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Responsive Drug Delivery Systems
- Biomaterials Approaches to Combating Oral Biofilms and Dental Disease

Responsive drug-delivery systems can be classified as open- or closed-loop systems. Open-loop systems are also called pulse or externally regulated systems; the rate of drug released is not dependent upon environmental conditions. The rate of drug released can be controlled and enhanced using external stimulants, such as magnetism and ultrasound. In magnetically-controlled drug delivery devices, small magnetic spheres are embedded in a drug-containing polymer. These spheres release a significant amount of drug when exposed to an oscillating field. Similarly, the release rate also increases when analogous drug-containing polymers are exposed to ultrasound. Ultrasound was found to enhance erosion and degradation of some biodegradable polymers [10] It also can act as an on-off switch as in certain drug delivery systems being developed in the University of Washington Engineered Biomaterials (UWEB) Center [11,12].

In closed-loop systems, or self-regulated systems, the release is in direct response to the conditions detected, be it temperature, type of solvent, pH, or concentration, to name a few. Poly(N-isopropylacrylamide) is a well-known example of a thermo-responsive polymer. At its transition of 32°C, the polymer is soluble in water; but, as temperature is increased, the polymer precipitates and phase separates. Poly(ethylene glycol) and poly(propylene glycol) copolymers as well as poly(lactic acid) and poly(glycolic acid) copolymers also exhibit thermo-responsiveness. These polymers are useful in developing thermogelling systems (e.g., Atridox®), in which the drug is initially dissolved in the liquid form of the polymer at room temperature. When this mixture is injected into the body at 37°C, the polymer turns into a gel, which eventually degrades and releases the drug molecules.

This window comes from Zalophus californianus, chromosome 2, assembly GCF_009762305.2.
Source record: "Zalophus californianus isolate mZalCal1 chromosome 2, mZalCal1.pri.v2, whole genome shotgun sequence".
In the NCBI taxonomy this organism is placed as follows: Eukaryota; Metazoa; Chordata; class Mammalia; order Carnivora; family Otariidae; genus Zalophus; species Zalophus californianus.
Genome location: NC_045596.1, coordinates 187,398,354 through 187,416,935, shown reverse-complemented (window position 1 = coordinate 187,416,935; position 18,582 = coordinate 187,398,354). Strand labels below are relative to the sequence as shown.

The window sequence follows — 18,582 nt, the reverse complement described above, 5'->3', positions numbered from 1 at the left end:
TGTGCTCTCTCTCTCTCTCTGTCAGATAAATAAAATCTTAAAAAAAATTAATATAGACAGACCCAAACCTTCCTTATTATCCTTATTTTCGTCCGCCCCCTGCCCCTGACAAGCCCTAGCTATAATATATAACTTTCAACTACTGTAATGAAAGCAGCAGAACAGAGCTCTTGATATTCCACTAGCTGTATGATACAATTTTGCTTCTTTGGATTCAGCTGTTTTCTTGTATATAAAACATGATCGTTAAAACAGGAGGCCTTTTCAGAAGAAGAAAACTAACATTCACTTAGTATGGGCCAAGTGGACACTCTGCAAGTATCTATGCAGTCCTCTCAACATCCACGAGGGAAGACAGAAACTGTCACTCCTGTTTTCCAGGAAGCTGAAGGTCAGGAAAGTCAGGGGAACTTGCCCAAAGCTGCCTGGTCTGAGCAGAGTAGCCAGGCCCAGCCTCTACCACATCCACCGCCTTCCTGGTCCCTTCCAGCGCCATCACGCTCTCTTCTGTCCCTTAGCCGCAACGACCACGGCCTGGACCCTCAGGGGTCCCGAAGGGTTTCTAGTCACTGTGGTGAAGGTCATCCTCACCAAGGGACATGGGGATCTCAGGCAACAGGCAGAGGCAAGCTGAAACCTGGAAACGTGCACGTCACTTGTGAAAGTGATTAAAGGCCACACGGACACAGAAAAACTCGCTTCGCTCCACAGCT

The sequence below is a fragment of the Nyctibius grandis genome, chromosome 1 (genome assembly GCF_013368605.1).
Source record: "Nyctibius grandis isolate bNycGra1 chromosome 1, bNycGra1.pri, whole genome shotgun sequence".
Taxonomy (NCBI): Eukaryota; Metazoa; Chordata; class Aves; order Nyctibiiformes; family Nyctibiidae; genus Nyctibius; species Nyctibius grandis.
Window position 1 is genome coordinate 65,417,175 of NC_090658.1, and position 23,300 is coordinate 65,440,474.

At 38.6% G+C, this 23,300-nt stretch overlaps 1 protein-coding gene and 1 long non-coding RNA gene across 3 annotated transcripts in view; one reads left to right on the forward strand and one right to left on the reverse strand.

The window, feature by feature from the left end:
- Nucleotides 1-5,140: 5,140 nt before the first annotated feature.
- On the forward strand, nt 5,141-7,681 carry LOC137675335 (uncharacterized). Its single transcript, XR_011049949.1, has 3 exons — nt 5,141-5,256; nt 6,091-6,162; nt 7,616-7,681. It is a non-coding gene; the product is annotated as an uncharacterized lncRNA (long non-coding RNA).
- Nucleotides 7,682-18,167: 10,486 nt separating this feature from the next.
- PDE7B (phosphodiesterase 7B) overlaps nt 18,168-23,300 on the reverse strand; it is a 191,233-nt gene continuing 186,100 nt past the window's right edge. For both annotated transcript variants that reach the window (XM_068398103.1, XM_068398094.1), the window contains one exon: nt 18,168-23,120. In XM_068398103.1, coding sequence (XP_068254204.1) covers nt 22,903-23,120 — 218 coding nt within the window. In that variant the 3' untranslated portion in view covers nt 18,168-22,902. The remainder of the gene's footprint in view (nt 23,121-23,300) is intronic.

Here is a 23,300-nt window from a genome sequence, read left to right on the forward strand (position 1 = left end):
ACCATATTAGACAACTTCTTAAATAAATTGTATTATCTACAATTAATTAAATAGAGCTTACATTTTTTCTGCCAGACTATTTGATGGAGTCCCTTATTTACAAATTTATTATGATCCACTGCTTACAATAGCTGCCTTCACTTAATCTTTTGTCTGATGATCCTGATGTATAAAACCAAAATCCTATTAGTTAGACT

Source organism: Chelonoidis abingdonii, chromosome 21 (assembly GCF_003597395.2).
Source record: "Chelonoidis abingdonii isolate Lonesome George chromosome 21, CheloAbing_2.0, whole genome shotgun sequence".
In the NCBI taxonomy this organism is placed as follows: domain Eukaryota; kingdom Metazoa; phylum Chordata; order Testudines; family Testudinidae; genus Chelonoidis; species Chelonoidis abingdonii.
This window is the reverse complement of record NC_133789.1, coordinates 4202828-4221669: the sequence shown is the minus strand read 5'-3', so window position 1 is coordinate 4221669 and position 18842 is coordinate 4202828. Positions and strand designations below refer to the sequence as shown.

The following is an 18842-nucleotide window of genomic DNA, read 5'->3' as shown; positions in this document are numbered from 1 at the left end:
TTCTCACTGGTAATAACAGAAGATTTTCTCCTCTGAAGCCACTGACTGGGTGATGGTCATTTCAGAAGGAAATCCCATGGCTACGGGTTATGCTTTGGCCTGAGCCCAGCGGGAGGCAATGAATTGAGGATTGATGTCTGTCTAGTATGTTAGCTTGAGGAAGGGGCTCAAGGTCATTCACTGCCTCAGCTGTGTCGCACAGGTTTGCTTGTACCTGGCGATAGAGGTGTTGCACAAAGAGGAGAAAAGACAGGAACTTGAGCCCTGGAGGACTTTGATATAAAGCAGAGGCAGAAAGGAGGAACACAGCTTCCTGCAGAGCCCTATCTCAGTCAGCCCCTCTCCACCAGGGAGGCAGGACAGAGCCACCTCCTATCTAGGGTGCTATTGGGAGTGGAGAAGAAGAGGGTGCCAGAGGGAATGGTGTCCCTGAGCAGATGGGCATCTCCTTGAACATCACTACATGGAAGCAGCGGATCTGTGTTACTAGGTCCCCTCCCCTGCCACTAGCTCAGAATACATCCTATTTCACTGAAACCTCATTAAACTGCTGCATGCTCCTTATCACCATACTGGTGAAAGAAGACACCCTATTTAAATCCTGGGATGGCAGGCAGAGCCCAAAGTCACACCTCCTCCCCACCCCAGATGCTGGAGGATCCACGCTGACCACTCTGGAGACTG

Self-regulating insulin-delivery devices depend on the concentration of glucose in the blood to control the release of insulin. One proposed system would immobilize glucose oxidase (an enzyme) to a pH-responsive polymeric hydrogel, which encloses a saturated insulin solution. At high glucose levels, glucose is catalyzed by glucose oxidase which converts it to gluconic acid, thus lowering the pH. This decrease in pH would cause the membrane to swell, forcing the insulin out of the device [13,14]. A similar pH responsive material could deliver "on-demand" anti-caries therapy at the first drop in pH.

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